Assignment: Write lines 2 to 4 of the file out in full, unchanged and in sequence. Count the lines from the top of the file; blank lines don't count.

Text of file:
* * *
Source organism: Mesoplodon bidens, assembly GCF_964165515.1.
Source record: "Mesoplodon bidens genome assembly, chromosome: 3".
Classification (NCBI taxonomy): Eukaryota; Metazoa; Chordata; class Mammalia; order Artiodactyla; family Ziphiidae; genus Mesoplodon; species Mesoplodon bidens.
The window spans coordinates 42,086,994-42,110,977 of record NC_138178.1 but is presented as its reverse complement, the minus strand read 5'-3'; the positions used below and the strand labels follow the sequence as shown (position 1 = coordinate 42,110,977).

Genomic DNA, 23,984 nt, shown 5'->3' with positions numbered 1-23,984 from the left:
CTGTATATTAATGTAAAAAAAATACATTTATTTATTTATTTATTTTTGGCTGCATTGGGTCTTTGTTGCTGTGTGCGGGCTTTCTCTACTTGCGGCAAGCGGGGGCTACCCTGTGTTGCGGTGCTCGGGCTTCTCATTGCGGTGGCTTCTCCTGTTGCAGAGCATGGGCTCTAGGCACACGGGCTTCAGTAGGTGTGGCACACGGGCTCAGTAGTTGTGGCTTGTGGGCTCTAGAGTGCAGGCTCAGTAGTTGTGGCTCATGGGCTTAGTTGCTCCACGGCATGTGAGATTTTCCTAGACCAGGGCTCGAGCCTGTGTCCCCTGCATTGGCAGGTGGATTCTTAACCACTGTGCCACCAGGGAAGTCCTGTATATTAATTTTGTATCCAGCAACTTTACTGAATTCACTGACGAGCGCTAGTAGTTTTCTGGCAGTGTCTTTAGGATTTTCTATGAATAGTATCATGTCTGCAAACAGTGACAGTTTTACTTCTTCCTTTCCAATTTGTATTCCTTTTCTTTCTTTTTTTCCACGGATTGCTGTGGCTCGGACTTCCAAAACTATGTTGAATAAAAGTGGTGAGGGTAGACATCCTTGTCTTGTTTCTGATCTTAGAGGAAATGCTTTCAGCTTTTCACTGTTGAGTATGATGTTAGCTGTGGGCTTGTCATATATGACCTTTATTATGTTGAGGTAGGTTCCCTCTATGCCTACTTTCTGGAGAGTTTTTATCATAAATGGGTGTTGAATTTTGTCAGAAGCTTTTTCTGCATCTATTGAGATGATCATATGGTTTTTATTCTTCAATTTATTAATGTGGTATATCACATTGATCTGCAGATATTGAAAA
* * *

Source record: "Mesoplodon bidens genome assembly, chromosome: 3".
Classification (NCBI taxonomy): Eukaryota; Metazoa; Chordata; class Mammalia; order Artiodactyla; family Ziphiidae; genus Mesoplodon; species Mesoplodon bidens.
The window spans coordinates 42,086,994-42,110,977 of record NC_138178.1 but is presented as its reverse complement, the minus strand read 5'-3'; the positions used below and the strand labels follow the sequence as shown (position 1 = coordinate 42,110,977).